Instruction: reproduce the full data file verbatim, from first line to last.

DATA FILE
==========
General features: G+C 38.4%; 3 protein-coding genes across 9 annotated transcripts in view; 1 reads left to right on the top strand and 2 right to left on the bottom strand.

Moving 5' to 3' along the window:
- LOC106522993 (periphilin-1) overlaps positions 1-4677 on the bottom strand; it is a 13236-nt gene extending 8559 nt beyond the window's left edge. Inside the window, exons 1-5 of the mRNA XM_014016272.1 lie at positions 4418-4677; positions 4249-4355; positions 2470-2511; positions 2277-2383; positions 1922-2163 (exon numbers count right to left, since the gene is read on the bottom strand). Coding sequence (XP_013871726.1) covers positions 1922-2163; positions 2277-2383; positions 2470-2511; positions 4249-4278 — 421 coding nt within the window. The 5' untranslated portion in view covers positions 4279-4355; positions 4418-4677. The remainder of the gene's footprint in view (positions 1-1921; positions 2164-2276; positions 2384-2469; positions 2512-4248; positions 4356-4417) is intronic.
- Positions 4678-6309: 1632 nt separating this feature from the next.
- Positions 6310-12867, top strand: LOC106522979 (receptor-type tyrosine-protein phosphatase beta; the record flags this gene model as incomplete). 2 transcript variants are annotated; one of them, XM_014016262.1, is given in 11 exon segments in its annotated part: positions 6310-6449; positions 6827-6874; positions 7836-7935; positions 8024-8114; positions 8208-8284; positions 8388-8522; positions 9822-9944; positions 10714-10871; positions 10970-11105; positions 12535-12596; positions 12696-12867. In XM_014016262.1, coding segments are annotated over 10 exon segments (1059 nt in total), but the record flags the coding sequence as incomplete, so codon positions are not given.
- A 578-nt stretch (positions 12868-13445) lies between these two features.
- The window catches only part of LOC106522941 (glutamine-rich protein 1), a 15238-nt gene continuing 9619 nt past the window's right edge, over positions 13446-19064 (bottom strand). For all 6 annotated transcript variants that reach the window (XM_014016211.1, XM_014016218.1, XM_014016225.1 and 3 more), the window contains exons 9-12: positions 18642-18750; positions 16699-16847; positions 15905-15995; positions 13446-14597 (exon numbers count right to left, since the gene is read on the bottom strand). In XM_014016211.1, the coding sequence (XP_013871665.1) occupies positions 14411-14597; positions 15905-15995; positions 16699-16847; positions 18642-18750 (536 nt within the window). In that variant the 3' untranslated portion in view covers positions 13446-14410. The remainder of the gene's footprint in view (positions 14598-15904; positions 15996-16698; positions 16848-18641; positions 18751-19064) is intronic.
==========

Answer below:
General features: G+C 38.4%; 3 protein-coding genes across 9 annotated transcripts in view; 1 reads left to right on the top strand and 2 right to left on the bottom strand.

Moving 5' to 3' along the window:
- LOC106522993 (periphilin-1) overlaps positions 1-4677 on the bottom strand; it is a 13236-nt gene extending 8559 nt beyond the window's left edge. Inside the window, exons 1-5 of the mRNA XM_014016272.1 lie at positions 4418-4677; positions 4249-4355; positions 2470-2511; positions 2277-2383; positions 1922-2163 (exon numbers count right to left, since the gene is read on the bottom strand). Coding sequence (XP_013871726.1) covers positions 1922-2163; positions 2277-2383; positions 2470-2511; positions 4249-4278 — 421 coding nt within the window. The 5' untranslated portion in view covers positions 4279-4355; positions 4418-4677. The remainder of the gene's footprint in view (positions 1-1921; positions 2164-2276; positions 2384-2469; positions 2512-4248; positions 4356-4417) is intronic.
- Positions 4678-6309: 1632 nt separating this feature from the next.
- Positions 6310-12867, top strand: LOC106522979 (receptor-type tyrosine-protein phosphatase beta; the record flags this gene model as incomplete). 2 transcript variants are annotated; one of them, XM_014016262.1, is given in 11 exon segments in its annotated part: positions 6310-6449; positions 6827-6874; positions 7836-7935; positions 8024-8114; positions 8208-8284; positions 8388-8522; positions 9822-9944; positions 10714-10871; positions 10970-11105; positions 12535-12596; positions 12696-12867. In XM_014016262.1, coding segments are annotated over 10 exon segments (1059 nt in total), but the record flags the coding sequence as incomplete, so codon positions are not given.
- A 578-nt stretch (positions 12868-13445) lies between these two features.
- The window catches only part of LOC106522941 (glutamine-rich protein 1), a 15238-nt gene continuing 9619 nt past the window's right edge, over positions 13446-19064 (bottom strand). For all 6 annotated transcript variants that reach the window (XM_014016211.1, XM_014016218.1, XM_014016225.1 and 3 more), the window contains exons 9-12: positions 18642-18750; positions 16699-16847; positions 15905-15995; positions 13446-14597 (exon numbers count right to left, since the gene is read on the bottom strand). In XM_014016211.1, the coding sequence (XP_013871665.1) occupies positions 14411-14597; positions 15905-15995; positions 16699-16847; positions 18642-18750 (536 nt within the window). In that variant the 3' untranslated portion in view covers positions 13446-14410. The remainder of the gene's footprint in view (positions 14598-15904; positions 15996-16698; positions 16848-18641; positions 18751-19064) is intronic.